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The best way to become a FGASA field guide

Updated: Oct 6, 2023

So you want to become a FGASA field guide. You might have read that there are a few different avenues you can follow to reach your goal. In this blog, we outline some of the most common ways to become a safari guide, and our recommendations to start your wild career!

Read time: 5 min

How do I become a FGASA field guide?

A student with Bushwise, training to become a FGASA field guide.

If you want to become a certified field guide (also called safari guide or nature guide) in southern Africa, one of the best and most well-respected ways to do this is by completing a FGASA qualification through an accredited training provider (like Bushwise). To become a FGASA guide you must pass both written (theory) and practical exams. We detail these exams further in another blog here.

There are two common ways to become a FGASA-certified field guide. The first is a full-time training program where you live and study in the bush, learning from experts and trainers who really know the material. 

The second is to self-study and write the exam in your own time, either by following an online course or reading the books and doing research on your own. 

A happy Bushwise student getting into a game viewer for the day’s activities.

While either option can get you your FGASA qualification, it’s essential that you don’t undervalue the significance of proper field experience. To be a successful field guide, you’ll need skills like 4×4 driving, track and sign, birding, first aid, PrDp, and much more. 

What does FGASA stand for?

FGASA is the Field Guides Association of Southern Africa. It’s a professional organisation that sets the standards for professional guiding here in southern Africa. 

Bushwise is a FGASA-accredited training provider, meaning we can provide a path for students to become a FGASA field guide. This accreditation is very important for most people looking to guide professionally in South Africa and neighbouring countries. 

Two Bushwise students looking out of a game viewer towards a sighting.

FGASA’s function is to: 

  1. Ensure the quality of nature guiding qualifications.

  2. Endorse and provide quality assurance of training providers and maintain the standards of nature guiding units.

  3. Provide quality assurance and develop qualified nature guide assessors and moderators.

  4. Enhance the credibility of field guiding and tracking in southern Africa.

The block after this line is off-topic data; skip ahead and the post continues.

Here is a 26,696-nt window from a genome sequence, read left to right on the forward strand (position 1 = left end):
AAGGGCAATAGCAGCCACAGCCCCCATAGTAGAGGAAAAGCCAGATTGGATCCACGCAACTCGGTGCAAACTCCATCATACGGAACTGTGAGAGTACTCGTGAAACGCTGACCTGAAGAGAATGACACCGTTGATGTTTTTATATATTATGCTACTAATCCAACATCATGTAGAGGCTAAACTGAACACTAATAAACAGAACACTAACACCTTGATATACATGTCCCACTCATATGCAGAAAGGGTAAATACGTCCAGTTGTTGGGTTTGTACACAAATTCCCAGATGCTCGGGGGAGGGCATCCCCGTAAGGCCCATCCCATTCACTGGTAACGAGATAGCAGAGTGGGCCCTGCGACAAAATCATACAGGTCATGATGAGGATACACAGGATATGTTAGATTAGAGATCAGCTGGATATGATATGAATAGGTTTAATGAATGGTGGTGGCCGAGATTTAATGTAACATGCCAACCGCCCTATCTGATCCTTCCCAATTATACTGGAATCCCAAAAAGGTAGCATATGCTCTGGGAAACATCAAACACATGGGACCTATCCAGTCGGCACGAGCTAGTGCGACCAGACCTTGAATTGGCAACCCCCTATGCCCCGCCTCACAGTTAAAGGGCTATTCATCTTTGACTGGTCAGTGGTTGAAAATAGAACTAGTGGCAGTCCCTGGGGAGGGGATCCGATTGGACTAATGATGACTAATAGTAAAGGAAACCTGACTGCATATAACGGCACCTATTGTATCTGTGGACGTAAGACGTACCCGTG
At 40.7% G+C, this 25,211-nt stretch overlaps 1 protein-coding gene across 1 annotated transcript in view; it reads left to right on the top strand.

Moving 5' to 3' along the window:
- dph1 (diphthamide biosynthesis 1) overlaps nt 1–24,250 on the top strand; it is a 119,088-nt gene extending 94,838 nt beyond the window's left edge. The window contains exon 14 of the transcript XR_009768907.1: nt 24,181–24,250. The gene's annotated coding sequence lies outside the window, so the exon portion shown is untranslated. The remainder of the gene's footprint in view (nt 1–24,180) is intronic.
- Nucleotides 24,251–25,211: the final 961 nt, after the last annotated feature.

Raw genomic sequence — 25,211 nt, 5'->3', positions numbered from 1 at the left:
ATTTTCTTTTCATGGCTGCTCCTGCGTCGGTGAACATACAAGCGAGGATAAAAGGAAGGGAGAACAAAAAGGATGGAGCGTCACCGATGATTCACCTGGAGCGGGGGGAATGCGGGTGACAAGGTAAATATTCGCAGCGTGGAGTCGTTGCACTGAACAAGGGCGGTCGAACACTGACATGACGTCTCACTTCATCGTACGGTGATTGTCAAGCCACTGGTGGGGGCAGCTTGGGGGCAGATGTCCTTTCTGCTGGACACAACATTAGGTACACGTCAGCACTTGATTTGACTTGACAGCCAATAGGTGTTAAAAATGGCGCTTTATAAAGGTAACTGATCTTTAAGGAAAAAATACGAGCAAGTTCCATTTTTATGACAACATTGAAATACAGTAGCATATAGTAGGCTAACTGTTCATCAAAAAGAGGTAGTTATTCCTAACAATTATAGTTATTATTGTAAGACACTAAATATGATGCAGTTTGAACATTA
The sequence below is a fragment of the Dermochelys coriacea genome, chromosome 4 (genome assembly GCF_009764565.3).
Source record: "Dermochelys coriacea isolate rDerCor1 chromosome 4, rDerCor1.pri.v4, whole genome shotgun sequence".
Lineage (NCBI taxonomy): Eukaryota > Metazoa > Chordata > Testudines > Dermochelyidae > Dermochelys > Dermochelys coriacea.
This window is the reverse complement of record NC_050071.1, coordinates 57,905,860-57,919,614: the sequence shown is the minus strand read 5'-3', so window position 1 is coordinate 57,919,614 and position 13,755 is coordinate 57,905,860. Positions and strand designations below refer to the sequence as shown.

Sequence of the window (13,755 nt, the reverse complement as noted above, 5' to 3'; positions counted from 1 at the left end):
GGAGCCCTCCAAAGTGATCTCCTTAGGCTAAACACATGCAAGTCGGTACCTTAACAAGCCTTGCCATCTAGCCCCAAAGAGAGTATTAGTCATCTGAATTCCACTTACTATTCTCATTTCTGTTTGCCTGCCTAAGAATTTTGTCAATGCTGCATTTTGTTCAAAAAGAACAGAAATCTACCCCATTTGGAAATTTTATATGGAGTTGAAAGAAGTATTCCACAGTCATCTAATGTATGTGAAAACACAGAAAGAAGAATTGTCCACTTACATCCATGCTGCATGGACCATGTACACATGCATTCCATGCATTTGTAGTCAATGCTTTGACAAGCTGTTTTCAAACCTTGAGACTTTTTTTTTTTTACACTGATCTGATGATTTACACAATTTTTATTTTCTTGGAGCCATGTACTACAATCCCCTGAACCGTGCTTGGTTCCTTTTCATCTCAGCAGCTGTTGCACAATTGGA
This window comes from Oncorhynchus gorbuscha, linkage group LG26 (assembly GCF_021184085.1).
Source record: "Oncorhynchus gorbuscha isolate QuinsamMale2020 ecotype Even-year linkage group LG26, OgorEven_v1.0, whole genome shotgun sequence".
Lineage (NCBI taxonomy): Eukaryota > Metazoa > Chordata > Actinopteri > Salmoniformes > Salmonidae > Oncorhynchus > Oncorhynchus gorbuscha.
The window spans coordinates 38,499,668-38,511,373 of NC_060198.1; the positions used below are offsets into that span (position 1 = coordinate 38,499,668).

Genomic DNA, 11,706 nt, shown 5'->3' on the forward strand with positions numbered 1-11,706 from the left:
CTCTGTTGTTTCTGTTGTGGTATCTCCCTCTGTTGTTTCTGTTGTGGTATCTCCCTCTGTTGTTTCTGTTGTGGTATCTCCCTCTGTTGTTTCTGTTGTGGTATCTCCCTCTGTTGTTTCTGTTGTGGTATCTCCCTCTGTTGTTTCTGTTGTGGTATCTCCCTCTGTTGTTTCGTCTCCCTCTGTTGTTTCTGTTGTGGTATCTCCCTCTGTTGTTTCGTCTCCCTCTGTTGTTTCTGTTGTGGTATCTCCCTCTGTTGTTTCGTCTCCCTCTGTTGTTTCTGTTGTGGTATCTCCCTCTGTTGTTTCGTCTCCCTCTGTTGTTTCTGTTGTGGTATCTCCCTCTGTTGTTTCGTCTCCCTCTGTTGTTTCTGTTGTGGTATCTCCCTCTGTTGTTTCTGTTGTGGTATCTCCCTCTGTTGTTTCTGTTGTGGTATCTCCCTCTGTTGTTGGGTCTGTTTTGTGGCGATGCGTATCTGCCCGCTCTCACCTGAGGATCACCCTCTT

5. Encourage guides to achieve higher levels of professionalism, and thereby improve the quality of service to and safety of both local and international visitors.

  6. Keep FGASA members updated on developments in the industry.

Once you complete your FGASA qualification, FGASA assists with the process of getting your credentials uploaded to the CATHSSETA database. This step is essential to legally guide in South Africa. Additional information on this process can be found on the FGASA website here.

What does it mean to be a FGASA guide?

A white-bellied sunbird sitting on a branch. Birding is an important part of training to become a FGASA field guide.

With the FGASA name by your qualification, you’re telling future employers that your field guide education was gold standard. This is because FGASA sets the bar high when it comes to theoretical knowledge, guiding ethics, practical experience and overall well-rounded field guides. 

While there are other ways to become a safari guide, FGASA is fast becoming the most well-known and well-respected avenue in the industry.

What’s the difference between NQF2 and NQF4?

Two students, both training to become a FGASA field guide, listen to their instructor while learning about plants in the bush.

The acronyms NQF2 and NQF4 come from the National Qualifications Framework (NQF). This is a national system in South Africa that recognises education levels – across all industries. In field guiding, NQF2 is used for the Apprentice Trails Guide qualification (formerly Level 1), while NQF4 is for the Field Guide qualification (one step above NQF2, formerly Level 2). At the moment, there’s no equivalent NQF level for Professional Field Guide. 

One of the common questions asked when gaining experience as a guide is: how many years experience does FGASA require  as part of your portfolio of evidence in order for you to be assessed for the FGASA Field Guide NQF4? To move up from Apprentice Field Guide (NQF2), you must log 260 days of guiding, complete the NQF4 workbooks and electives, and pass both theory and practical exams. 

Can you do FGASA online?

A safari guide wearing a hat bearing the emblem of FGASA.

You might be hesitant to jump right into a 6- or 12-month training course to become a FGASA guide. That’s okay! We completely understand – and it is possible to start your field guide career from the comfort of your own home. Bushwise offers three different online courses to get you started.

The FGASA NQF2 qualification requires a total of 400 hours – 60% practical work, 20% theoretical work and 20% self-study. Our online FGASA field guide course covers 120 of these hours. With this head start, you’ll be well on your way to becoming a professional in the field guiding industry.

Six field guides walking together, arms around each other, away from the camera and down the dirt track.

Once you’ve finished the online course you can sign up for our 35-day practical FGASA course to get your essential field experience, do your practical assessment and complete your certification. 

Interested in becoming a FGASA qualified field guide? Join a Bushwise course today and launch your wild career.


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